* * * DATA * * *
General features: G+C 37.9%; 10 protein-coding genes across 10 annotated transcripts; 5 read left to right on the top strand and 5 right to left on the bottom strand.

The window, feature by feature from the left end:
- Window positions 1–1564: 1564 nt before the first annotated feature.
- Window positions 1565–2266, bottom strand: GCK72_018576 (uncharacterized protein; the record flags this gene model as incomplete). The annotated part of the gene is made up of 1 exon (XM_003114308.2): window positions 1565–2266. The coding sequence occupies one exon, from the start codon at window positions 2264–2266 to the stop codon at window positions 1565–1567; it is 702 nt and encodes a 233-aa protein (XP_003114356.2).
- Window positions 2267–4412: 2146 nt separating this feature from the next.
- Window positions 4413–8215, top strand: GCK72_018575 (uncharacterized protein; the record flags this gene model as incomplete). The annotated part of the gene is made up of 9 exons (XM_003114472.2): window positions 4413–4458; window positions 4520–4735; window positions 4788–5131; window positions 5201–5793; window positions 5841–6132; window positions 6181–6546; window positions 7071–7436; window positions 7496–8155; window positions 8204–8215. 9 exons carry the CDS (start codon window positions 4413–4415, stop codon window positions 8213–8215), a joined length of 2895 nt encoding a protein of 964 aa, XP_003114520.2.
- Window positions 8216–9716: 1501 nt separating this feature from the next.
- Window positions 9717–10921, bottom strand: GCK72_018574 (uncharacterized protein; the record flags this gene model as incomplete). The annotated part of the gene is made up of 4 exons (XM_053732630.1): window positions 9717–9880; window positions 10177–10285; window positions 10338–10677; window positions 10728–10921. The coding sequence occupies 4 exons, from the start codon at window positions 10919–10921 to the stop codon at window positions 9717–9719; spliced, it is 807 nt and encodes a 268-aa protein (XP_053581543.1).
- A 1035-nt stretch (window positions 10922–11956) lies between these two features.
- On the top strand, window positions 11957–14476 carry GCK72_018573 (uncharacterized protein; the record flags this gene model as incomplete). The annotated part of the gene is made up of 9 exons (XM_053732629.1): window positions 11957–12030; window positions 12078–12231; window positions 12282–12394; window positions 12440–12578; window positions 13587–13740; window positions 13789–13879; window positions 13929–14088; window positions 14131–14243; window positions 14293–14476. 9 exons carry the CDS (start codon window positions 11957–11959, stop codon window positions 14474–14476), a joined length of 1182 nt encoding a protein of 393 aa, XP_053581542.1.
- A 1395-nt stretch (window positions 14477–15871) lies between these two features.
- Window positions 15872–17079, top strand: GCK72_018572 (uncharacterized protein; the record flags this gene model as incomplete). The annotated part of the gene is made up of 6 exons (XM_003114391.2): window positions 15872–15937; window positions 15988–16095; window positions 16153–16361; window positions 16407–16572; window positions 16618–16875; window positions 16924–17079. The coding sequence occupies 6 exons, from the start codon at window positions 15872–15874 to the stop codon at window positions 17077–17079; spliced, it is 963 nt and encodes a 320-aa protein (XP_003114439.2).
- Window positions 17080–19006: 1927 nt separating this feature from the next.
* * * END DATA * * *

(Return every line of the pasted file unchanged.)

General features: G+C 37.9%; 10 protein-coding genes across 10 annotated transcripts; 5 read left to right on the top strand and 5 right to left on the bottom strand.

The window, feature by feature from the left end:
- Window positions 1–1564: 1564 nt before the first annotated feature.
- Window positions 1565–2266, bottom strand: GCK72_018576 (uncharacterized protein; the record flags this gene model as incomplete). The annotated part of the gene is made up of 1 exon (XM_003114308.2): window positions 1565–2266. The coding sequence occupies one exon, from the start codon at window positions 2264–2266 to the stop codon at window positions 1565–1567; it is 702 nt and encodes a 233-aa protein (XP_003114356.2).
- Window positions 2267–4412: 2146 nt separating this feature from the next.
- Window positions 4413–8215, top strand: GCK72_018575 (uncharacterized protein; the record flags this gene model as incomplete). The annotated part of the gene is made up of 9 exons (XM_003114472.2): window positions 4413–4458; window positions 4520–4735; window positions 4788–5131; window positions 5201–5793; window positions 5841–6132; window positions 6181–6546; window positions 7071–7436; window positions 7496–8155; window positions 8204–8215. 9 exons carry the CDS (start codon window positions 4413–4415, stop codon window positions 8213–8215), a joined length of 2895 nt encoding a protein of 964 aa, XP_003114520.2.
- Window positions 8216–9716: 1501 nt separating this feature from the next.
- Window positions 9717–10921, bottom strand: GCK72_018574 (uncharacterized protein; the record flags this gene model as incomplete). The annotated part of the gene is made up of 4 exons (XM_053732630.1): window positions 9717–9880; window positions 10177–10285; window positions 10338–10677; window positions 10728–10921. The coding sequence occupies 4 exons, from the start codon at window positions 10919–10921 to the stop codon at window positions 9717–9719; spliced, it is 807 nt and encodes a 268-aa protein (XP_053581543.1).
- A 1035-nt stretch (window positions 10922–11956) lies between these two features.
- On the top strand, window positions 11957–14476 carry GCK72_018573 (uncharacterized protein; the record flags this gene model as incomplete). The annotated part of the gene is made up of 9 exons (XM_053732629.1): window positions 11957–12030; window positions 12078–12231; window positions 12282–12394; window positions 12440–12578; window positions 13587–13740; window positions 13789–13879; window positions 13929–14088; window positions 14131–14243; window positions 14293–14476. 9 exons carry the CDS (start codon window positions 11957–11959, stop codon window positions 14474–14476), a joined length of 1182 nt encoding a protein of 393 aa, XP_053581542.1.
- A 1395-nt stretch (window positions 14477–15871) lies between these two features.
- Window positions 15872–17079, top strand: GCK72_018572 (uncharacterized protein; the record flags this gene model as incomplete). The annotated part of the gene is made up of 6 exons (XM_003114391.2): window positions 15872–15937; window positions 15988–16095; window positions 16153–16361; window positions 16407–16572; window positions 16618–16875; window positions 16924–17079. The coding sequence occupies 6 exons, from the start codon at window positions 15872–15874 to the stop codon at window positions 17077–17079; spliced, it is 963 nt and encodes a 320-aa protein (XP_003114439.2).
- Window positions 17080–19006: 1927 nt separating this feature from the next.